I didn't set my sights high before playing, if anything, I was hoping for at least a rudimentary playing experience. And, amazingly, Live 2000 couldn't even deliver me that. I took my own character (forged in the mediocre create-a-player mode), got myself traded to the Knicks, and started a season hoping to seek revenge on the Spurs. When I first brought the ball up court on offense, I quickly noticed was how much more tighter the computer defense was (almost to an unnatural degree) compared to previous Live entries. Not that it really mattered anyway because the overall experience was more of less ruined by the strange movement of the players. I can't explain it better, but players in Live 2000 animate as if they were wearing skates. They don't walk or run, but rather glided across the court. I actually got a kick out of watching my player slide out of bounds while trying to line up for a three-pointer and slide out of bounds while going for a rebound. I also can't ignore the fact that players in Live 2000 look nothing like the motion-captured polygon models they were supposed to be. Moreover, for all the hype about motion-capturing Kevin Garnett for his dunking prowess, it is ironically difficult to perform dunks so that we can witness some of his 'unique' moves. There were many times when I was on a fastbreak (as an aside, the computer always seems to catch up and get in front of me no matter how far ahead I was) that I found that if I didn't time it exactly right, my character wouldn't dunk for anything. It was like hitting the lottery when I actually pulled one off, because the odds seemed so ridiculously high. But as lottery prizes go, the instant replay in this game is anything but a reward. The animation is painfully slow and after a couple of seconds of viewing it, I never wanted to see it again.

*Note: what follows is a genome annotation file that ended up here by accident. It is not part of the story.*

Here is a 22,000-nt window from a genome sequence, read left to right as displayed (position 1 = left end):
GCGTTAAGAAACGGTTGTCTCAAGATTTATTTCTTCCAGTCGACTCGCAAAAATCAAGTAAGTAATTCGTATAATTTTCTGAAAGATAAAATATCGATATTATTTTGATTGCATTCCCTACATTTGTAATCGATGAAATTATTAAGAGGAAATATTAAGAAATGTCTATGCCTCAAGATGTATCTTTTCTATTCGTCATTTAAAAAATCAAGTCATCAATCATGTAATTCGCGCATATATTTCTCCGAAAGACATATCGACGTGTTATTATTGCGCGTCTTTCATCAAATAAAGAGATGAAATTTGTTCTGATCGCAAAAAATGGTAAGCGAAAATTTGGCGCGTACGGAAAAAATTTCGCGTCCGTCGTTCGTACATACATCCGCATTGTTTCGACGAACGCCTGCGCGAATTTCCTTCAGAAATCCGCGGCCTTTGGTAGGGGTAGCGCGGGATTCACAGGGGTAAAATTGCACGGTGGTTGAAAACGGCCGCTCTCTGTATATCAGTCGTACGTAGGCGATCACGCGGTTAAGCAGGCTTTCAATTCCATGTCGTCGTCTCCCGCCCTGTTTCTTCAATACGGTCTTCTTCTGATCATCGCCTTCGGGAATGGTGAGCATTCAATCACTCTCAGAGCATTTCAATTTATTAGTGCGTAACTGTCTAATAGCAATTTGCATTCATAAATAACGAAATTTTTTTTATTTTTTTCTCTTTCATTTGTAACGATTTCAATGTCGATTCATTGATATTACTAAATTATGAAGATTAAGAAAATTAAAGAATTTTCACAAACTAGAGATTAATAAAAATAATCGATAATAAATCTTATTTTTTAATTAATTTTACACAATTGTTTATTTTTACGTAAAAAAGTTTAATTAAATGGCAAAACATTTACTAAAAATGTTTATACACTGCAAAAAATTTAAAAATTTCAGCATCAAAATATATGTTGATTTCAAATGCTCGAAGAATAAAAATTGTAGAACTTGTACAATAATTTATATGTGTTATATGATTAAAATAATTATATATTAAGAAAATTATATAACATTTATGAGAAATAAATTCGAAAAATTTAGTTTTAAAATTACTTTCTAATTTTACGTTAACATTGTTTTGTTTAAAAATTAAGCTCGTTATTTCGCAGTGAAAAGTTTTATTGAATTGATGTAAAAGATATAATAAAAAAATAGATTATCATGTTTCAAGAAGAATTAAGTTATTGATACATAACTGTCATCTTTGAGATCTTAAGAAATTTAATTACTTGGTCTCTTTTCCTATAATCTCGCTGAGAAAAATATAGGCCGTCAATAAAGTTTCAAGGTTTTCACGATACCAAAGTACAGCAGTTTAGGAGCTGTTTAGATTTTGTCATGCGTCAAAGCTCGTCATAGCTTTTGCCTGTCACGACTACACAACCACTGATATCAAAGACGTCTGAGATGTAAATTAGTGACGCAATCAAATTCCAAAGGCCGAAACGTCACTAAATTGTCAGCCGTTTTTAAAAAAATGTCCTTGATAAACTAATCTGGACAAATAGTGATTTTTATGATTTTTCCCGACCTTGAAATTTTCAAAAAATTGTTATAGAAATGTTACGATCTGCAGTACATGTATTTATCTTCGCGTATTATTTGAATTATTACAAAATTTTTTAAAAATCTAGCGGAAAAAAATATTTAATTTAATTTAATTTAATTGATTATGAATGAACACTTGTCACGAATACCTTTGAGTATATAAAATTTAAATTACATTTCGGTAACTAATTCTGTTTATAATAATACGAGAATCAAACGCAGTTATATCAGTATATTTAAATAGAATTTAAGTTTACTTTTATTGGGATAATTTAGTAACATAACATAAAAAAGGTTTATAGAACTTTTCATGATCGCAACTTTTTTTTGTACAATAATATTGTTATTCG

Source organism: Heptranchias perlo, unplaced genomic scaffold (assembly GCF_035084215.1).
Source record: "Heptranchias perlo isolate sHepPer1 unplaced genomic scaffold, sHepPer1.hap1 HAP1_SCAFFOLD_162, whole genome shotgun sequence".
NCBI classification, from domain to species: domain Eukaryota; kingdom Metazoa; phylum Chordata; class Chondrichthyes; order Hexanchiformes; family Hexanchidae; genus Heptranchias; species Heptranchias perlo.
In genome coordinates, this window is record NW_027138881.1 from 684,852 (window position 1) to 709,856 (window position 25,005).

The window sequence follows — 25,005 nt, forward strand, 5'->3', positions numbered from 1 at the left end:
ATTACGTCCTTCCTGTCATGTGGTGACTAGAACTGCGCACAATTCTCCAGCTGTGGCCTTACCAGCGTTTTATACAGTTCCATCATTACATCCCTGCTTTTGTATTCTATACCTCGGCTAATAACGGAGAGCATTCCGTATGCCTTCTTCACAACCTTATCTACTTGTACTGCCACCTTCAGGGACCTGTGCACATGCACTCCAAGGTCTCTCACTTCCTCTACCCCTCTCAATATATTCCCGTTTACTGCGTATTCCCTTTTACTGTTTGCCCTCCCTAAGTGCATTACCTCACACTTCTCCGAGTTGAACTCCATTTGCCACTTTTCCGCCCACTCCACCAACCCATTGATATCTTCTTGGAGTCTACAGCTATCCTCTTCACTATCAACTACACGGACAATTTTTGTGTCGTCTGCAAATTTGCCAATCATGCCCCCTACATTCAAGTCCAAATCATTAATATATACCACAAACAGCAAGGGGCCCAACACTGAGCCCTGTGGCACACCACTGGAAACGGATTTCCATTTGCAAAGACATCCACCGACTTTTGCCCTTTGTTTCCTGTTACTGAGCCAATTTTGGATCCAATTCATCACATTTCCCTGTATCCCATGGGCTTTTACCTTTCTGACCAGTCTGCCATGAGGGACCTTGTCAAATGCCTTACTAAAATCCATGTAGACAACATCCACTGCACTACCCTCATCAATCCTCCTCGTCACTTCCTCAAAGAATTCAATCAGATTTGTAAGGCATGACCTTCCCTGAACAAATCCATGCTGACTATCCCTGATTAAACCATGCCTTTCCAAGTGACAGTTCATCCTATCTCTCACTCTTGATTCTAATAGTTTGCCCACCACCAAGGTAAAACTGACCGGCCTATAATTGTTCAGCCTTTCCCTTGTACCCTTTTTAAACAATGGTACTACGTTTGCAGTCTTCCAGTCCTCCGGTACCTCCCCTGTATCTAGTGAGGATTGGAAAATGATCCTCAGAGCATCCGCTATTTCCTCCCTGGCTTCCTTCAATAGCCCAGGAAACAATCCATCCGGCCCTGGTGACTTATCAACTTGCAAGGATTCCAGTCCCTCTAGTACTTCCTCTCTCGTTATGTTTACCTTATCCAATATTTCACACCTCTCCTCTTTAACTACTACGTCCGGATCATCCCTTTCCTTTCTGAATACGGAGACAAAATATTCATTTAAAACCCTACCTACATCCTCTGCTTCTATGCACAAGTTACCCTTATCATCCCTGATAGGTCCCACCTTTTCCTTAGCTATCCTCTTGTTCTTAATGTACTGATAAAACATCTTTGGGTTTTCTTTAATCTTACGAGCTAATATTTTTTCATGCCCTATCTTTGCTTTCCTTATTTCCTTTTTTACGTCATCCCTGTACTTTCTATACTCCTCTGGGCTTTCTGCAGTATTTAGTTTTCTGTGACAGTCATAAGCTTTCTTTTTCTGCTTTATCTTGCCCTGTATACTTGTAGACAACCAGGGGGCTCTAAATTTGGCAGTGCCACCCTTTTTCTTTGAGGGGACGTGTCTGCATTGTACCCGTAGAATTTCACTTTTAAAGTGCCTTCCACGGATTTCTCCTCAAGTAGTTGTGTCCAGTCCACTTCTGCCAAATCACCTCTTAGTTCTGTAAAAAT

As bad as Live 2000 is, I figure the whole 'Live' franchise is so ingrained into the psyche of today's gamers that they've already gone out and purchased this game without noticing anything wrong with it. The rest of you, who for whatever reason have not bought it already, please listen when I say that you are better off to stay away. Live 2000 is not worthy of having Michael Jordan's name attached to it and certainly not worthy of your hard-earned dollars; if nothing else, Live 2000 is a big step backwards for the 'Live' franchise. Aside from the inclusion of the game's legends and MJ, there isn't anything in Live 2000 to set it apart from the piles of NBA games on the market. Okay, now that Live fans have finished reading my review, I'll have you know that I am ready for the onslaught of negative email.
Latest posts by Dale Weir (see all)
- Extra Credits: Differences in Scale vs Differences in Kind - May 15, 2013
- Extra Credits: Why Console Specs Don’t Matter - May 3, 2013
- Extra Credits:Intrinsic vs Extrinsic - April 27, 2013